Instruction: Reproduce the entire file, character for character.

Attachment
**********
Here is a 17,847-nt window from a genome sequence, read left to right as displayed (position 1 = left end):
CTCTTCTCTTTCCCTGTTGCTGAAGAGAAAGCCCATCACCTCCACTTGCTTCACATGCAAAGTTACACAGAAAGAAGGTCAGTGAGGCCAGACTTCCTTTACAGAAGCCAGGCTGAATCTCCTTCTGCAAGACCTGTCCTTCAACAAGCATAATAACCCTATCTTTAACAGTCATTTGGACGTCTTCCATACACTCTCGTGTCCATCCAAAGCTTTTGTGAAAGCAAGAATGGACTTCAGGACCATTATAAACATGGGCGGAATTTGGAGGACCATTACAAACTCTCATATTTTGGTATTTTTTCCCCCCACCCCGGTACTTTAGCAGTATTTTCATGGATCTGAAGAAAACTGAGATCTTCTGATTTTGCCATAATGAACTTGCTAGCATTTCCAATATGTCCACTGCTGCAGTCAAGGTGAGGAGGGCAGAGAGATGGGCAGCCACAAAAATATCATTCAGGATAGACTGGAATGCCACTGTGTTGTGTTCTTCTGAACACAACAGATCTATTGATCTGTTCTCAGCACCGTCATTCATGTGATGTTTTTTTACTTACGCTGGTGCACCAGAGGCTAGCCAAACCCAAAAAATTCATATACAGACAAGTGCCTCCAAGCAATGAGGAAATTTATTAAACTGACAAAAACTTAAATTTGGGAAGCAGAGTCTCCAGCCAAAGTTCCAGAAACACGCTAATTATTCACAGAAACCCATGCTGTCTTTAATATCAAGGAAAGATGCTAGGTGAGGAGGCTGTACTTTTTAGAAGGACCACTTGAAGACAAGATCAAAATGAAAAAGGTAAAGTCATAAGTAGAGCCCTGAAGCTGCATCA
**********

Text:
Here is a 17,847-nt window from a genome sequence, read left to right as displayed (position 1 = left end):
CTCTTCTCTTTCCCTGTTGCTGAAGAGAAAGCCCATCACCTCCACTTGCTTCACATGCAAAGTTACACAGAAAGAAGGTCAGTGAGGCCAGACTTCCTTTACAGAAGCCAGGCTGAATCTCCTTCTGCAAGACCTGTCCTTCAACAAGCATAATAACCCTATCTTTAACAGTCATTTGGACGTCTTCCATACACTCTCGTGTCCATCCAAAGCTTTTGTGAAAGCAAGAATGGACTTCAGGACCATTATAAACATGGGCGGAATTTGGAGGACCATTACAAACTCTCATATTTTGGTATTTTTTCCCCCCACCCCGGTACTTTAGCAGTATTTTCATGGATCTGAAGAAAACTGAGATCTTCTGATTTTGCCATAATGAACTTGCTAGCATTTCCAATATGTCCACTGCTGCAGTCAAGGTGAGGAGGGCAGAGAGATGGGCAGCCACAAAAATATCATTCAGGATAGACTGGAATGCCACTGTGTTGTGTTCTTCTGAACACAACAGATCTATTGATCTGTTCTCAGCACCGTCATTCATGTGATGTTTTTTTACTTACGCTGGTGCACCAGAGGCTAGCCAAACCCAAAAAATTCATATACAGACAAGTGCCTCCAAGCAATGAGGAAATTTATTAAACTGACAAAAACTTAAATTTGGGAAGCAGAGTCTCCAGCCAAAGTTCCAGAAACACGCTAATTATTCACAGAAACCCATGCTGTCTTTAATATCAAGGAAAGATGCTAGGTGAGGAGGCTGTACTTTTTAGAAGGACCACTTGAAGACAAGATCAAAATGAAAAAGGTAAAGTCATAAGTAGAGCCCTGAAGCTGCATCA